Hitachi freezes UK nuclear project

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Hitachi’s Toshiaki Higashihara at a press conference in Tokyo. Work on a nuclear plant in Wales was suspended after Hitachi said it had been unable to agree financing with the UK government. (AP Photo)
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The president of Japanese company Hitachi, Toshiaki Higashihara, leaves at the end of a press conference at the company’s headquarters in Tokyo. Hitachi said it would freeze construction of its stalled nuclear power station in Wales due to problems financing the project. (AFP)
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An artists impression of the Wylfa nuclear plant in Anglesey, which was to be built by Hitachi. Hitachi said today it would freeze construction of its stalled nuclear power station in Wales. (AFP)
Updated 17 January 2019

Hitachi freezes UK nuclear project

  • The suspension comes as Hitachi’s Horizon Nuclear Power failed to find private investors for its plans to build a plant in Anglesey
  • Hitachi had called on the British government to boost financial support for the project to appease investor anxiety

TOKYO/LONDON: Japan’s Hitachi Ltd. decided on Thursday to freeze a 3 trillion yen ($28 billion) nuclear power project in Wales as Britain scrabbles for a way to exit the EU, dealing a blow to UK plans for the replacement of aging plants.
The suspension comes as Hitachi’s Horizon Nuclear Power failed to find private investors for its plans to build a plant in Anglesey, which was expected to provide about 6 percent of Britain’s electricity.
“We’ve made the decision to freeze the project from the economic standpoint as a private company,” Hitachi said in a statement, adding that it had booked a write-down of 300 billion yen.
Hitachi had called on the British government to boost financial support for the project to appease investor anxiety, but turmoil over the country’s impending EU exit limited the government’s capacity to compile plans, people close to the matter have previously said.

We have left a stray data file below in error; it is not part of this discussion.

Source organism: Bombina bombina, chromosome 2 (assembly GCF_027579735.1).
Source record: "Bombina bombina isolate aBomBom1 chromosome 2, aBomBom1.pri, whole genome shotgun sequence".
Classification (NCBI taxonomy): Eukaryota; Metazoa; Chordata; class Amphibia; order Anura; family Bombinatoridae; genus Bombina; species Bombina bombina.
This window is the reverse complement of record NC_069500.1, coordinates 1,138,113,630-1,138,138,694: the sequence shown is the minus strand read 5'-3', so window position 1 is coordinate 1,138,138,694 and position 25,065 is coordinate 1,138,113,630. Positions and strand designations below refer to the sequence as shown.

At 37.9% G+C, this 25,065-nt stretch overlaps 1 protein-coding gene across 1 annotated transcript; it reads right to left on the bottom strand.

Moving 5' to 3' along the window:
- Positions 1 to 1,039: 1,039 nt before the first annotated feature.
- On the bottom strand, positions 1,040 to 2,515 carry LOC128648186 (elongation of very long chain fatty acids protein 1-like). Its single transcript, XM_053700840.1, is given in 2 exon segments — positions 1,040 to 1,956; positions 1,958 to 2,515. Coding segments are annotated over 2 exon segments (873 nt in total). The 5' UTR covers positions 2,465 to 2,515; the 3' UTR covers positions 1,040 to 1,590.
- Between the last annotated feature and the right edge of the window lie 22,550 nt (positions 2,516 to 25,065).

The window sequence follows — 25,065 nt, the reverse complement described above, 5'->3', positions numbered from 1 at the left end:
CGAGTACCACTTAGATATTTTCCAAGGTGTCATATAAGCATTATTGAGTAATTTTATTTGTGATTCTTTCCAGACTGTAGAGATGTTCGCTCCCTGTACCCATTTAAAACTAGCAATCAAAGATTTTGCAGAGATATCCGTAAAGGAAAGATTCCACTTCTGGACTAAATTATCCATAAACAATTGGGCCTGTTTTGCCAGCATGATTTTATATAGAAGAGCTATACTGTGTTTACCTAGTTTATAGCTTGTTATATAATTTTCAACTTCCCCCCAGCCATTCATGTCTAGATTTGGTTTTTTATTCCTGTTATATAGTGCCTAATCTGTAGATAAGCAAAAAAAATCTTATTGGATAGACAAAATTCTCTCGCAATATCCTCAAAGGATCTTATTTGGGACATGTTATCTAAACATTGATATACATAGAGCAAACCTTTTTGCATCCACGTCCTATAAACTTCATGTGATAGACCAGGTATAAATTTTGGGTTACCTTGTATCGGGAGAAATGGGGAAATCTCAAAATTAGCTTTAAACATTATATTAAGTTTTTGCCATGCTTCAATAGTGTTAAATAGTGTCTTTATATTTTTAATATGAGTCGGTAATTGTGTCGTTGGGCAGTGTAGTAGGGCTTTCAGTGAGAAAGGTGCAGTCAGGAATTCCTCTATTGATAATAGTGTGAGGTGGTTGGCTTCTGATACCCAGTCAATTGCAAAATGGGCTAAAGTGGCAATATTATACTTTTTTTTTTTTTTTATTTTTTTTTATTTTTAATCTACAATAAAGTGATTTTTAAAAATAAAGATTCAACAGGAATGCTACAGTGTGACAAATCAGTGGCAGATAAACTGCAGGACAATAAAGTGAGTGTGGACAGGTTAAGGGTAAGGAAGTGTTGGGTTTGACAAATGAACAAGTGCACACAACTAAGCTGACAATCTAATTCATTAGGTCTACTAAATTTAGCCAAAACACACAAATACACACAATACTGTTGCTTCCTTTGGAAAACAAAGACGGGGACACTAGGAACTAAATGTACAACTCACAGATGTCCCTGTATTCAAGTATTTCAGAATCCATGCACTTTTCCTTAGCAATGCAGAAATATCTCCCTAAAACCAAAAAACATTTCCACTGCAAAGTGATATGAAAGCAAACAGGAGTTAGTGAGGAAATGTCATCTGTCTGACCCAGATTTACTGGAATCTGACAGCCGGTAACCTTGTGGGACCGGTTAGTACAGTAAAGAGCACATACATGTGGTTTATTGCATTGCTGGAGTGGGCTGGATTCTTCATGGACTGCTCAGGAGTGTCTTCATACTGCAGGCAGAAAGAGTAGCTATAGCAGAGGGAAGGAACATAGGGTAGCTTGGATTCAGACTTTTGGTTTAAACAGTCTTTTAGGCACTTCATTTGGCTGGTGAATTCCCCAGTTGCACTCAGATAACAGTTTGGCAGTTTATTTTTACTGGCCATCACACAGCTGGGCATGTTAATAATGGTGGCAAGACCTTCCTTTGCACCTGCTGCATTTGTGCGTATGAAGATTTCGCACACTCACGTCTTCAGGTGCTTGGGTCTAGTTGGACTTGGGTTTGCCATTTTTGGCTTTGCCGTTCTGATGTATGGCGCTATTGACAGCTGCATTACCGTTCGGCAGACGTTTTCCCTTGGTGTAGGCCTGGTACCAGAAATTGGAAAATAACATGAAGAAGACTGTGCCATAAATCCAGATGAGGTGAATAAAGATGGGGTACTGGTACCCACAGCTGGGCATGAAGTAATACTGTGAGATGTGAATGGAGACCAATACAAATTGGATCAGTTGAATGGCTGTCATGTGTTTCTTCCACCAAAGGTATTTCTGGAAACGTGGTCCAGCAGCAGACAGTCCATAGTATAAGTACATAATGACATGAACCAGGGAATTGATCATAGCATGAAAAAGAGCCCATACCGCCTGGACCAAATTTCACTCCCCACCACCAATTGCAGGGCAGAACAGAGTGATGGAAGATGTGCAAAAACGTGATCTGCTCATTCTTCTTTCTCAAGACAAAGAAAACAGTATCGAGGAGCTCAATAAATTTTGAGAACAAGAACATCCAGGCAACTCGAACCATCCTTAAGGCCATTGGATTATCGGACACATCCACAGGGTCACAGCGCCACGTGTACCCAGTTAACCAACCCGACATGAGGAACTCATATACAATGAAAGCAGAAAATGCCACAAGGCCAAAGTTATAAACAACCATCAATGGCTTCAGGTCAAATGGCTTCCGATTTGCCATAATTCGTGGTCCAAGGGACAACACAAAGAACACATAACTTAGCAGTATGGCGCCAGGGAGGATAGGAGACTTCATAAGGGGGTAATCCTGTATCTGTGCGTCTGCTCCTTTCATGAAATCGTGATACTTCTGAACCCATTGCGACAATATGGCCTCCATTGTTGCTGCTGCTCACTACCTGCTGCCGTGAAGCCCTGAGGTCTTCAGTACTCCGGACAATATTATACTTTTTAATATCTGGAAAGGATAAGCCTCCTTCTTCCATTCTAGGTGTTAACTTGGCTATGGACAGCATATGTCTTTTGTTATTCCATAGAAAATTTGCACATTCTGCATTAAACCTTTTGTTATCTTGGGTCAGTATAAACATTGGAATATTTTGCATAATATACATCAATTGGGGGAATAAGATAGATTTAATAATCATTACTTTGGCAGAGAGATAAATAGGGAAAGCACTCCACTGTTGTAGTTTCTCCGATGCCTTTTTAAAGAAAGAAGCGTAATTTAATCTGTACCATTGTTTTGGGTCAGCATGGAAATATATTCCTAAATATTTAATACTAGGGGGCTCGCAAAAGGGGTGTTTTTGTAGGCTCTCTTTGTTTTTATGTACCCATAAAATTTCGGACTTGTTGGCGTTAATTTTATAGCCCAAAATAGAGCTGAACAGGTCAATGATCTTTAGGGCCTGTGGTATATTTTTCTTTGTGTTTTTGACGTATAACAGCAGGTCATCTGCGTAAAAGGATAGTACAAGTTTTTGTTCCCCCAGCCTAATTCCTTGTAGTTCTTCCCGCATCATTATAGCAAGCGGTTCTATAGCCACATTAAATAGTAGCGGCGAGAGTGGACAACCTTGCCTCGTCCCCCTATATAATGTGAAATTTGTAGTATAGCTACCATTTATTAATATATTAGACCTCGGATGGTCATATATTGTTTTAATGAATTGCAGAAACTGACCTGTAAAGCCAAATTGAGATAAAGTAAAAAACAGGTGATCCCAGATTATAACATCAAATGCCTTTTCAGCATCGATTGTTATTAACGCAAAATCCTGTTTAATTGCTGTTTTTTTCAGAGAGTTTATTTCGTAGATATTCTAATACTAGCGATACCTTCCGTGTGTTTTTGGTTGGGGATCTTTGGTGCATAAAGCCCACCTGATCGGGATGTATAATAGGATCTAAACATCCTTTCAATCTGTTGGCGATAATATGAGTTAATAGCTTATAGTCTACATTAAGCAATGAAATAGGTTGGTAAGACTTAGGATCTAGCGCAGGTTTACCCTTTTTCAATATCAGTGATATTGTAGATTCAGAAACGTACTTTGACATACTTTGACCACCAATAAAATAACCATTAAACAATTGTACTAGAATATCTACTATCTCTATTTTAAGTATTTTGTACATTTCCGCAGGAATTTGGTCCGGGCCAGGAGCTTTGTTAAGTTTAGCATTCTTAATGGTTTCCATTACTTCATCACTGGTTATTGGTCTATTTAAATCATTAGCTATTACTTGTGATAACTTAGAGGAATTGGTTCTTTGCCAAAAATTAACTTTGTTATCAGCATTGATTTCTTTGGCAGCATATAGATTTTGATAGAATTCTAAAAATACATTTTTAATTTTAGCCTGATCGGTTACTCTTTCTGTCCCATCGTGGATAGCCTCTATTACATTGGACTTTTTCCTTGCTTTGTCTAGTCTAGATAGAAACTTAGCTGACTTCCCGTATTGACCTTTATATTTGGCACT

Hitachi had banked on a group of Japanese investors and the British government each taking a one-third stake in the equity portion of the project, the people said. The project would have been financed one-third by equity and rest by debt.
“It is now clear that further time is needed to develop a financial structure for the Horizon project and the conditions for building and operating the nuclear power stations,” Hitachi said.
With the clock ticking down to March 29, the date set in law for Brexit, the UK is now in the deepest political crisis in half a century as it grapples with how, or even whether, to exit the European project it joined in 1973.
Prime Minister Theresa May’s two-year attempt to forge an amicable divorce was crushed by Parliament this week in the biggest defeat for a British leader in modern history, deepening uncertainty for potential investors.
The withdrawal of the Japanese conglomerate could leave the nuclear newbuild industry open to Russian and Chinese state-owned companies as Western private firms struggle to compete.
China’s General Nuclear Services, an industrial partnership between China General Nuclear Power Corp. (CGN) and French utility EDF, plans to make a number of investments in Britain’s nuclear power sector, most notably the Hinkley Point C project in southwest England.
CGN also intends to deploy the first Chinese-designed reactor for use in Britain at a plant in Bradwell, Essex.
The UK government said that despite negotiations with Hitachi, they failed to reach an agreement. The focus for the government was about driving  down costs and maximizing value for consumers and the taxpayer.

 

The UK government remains committed to the nuclear sector and is reviewing alternative funding models for future projects and will give an update this summer, it added.
Britain wants new nuclear plants to help replace its aging fleet of nuclear and coal plants coming offline in the 2020s, but high up-front costs have deterred construction.